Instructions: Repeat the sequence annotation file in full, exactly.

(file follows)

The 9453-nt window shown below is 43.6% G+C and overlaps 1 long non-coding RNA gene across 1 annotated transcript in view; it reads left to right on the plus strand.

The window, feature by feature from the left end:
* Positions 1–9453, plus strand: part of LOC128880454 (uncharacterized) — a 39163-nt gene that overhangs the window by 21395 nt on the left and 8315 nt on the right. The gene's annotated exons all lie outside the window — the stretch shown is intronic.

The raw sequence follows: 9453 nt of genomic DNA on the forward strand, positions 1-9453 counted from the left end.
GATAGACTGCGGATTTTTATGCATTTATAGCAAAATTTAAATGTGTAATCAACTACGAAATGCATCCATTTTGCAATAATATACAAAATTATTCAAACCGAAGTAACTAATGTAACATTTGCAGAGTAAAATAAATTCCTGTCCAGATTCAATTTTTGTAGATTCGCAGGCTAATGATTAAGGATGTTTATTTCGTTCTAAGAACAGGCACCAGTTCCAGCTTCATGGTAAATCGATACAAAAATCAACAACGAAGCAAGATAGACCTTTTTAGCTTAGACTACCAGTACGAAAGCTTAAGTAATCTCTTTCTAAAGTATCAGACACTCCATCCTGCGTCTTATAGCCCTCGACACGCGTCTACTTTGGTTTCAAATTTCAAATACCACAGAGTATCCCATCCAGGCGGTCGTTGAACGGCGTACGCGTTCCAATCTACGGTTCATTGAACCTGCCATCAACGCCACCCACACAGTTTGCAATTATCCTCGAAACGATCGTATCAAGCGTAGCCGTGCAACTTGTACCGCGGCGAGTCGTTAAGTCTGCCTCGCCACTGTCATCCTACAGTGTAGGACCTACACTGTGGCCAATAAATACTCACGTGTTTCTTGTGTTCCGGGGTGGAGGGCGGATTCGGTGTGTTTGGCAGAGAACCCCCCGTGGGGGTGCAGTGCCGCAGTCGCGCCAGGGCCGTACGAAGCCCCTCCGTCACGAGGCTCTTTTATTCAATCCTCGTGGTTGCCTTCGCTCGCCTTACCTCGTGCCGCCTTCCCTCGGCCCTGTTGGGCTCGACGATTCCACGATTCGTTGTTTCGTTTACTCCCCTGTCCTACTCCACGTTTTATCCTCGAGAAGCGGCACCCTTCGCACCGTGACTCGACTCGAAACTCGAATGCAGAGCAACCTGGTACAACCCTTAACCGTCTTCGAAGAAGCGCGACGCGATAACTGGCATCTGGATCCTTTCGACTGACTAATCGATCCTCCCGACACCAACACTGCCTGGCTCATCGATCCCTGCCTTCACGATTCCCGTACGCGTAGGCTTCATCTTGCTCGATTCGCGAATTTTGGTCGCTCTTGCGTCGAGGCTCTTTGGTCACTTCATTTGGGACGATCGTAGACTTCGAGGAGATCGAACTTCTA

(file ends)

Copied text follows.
The 9453-nt window shown below is 43.6% G+C and overlaps 1 long non-coding RNA gene across 1 annotated transcript in view; it reads left to right on the plus strand.

The window, feature by feature from the left end:
* Positions 1–9453, plus strand: part of LOC128880454 (uncharacterized) — a 39163-nt gene that overhangs the window by 21395 nt on the left and 8315 nt on the right. The gene's annotated exons all lie outside the window — the stretch shown is intronic.

The raw sequence follows: 9453 nt of genomic DNA on the forward strand, positions 1-9453 counted from the left end.
GATAGACTGCGGATTTTTATGCATTTATAGCAAAATTTAAATGTGTAATCAACTACGAAATGCATCCATTTTGCAATAATATACAAAATTATTCAAACCGAAGTAACTAATGTAACATTTGCAGAGTAAAATAAATTCCTGTCCAGATTCAATTTTTGTAGATTCGCAGGCTAATGATTAAGGATGTTTATTTCGTTCTAAGAACAGGCACCAGTTCCAGCTTCATGGTAAATCGATACAAAAATCAACAACGAAGCAAGATAGACCTTTTTAGCTTAGACTACCAGTACGAAAGCTTAAGTAATCTCTTTCTAAAGTATCAGACACTCCATCCTGCGTCTTATAGCCCTCGACACGCGTCTACTTTGGTTTCAAATTTCAAATACCACAGAGTATCCCATCCAGGCGGTCGTTGAACGGCGTACGCGTTCCAATCTACGGTTCATTGAACCTGCCATCAACGCCACCCACACAGTTTGCAATTATCCTCGAAACGATCGTATCAAGCGTAGCCGTGCAACTTGTACCGCGGCGAGTCGTTAAGTCTGCCTCGCCACTGTCATCCTACAGTGTAGGACCTACACTGTGGCCAATAAATACTCACGTGTTTCTTGTGTTCCGGGGTGGAGGGCGGATTCGGTGTGTTTGGCAGAGAACCCCCCGTGGGGGTGCAGTGCCGCAGTCGCGCCAGGGCCGTACGAAGCCCCTCCGTCACGAGGCTCTTTTATTCAATCCTCGTGGTTGCCTTCGCTCGCCTTACCTCGTGCCGCCTTCCCTCGGCCCTGTTGGGCTCGACGATTCCACGATTCGTTGTTTCGTTTACTCCCCTGTCCTACTCCACGTTTTATCCTCGAGAAGCGGCACCCTTCGCACCGTGACTCGACTCGAAACTCGAATGCAGAGCAACCTGGTACAACCCTTAACCGTCTTCGAAGAAGCGCGACGCGATAACTGGCATCTGGATCCTTTCGACTGACTAATCGATCCTCCCGACACCAACACTGCCTGGCTCATCGATCCCTGCCTTCACGATTCCCGTACGCGTAGGCTTCATCTTGCTCGATTCGCGAATTTTGGTCGCTCTTGCGTCGAGGCTCTTTGGTCACTTCATTTGGGACGATCGTAGACTTCGAGGAGATCGAACTTCTA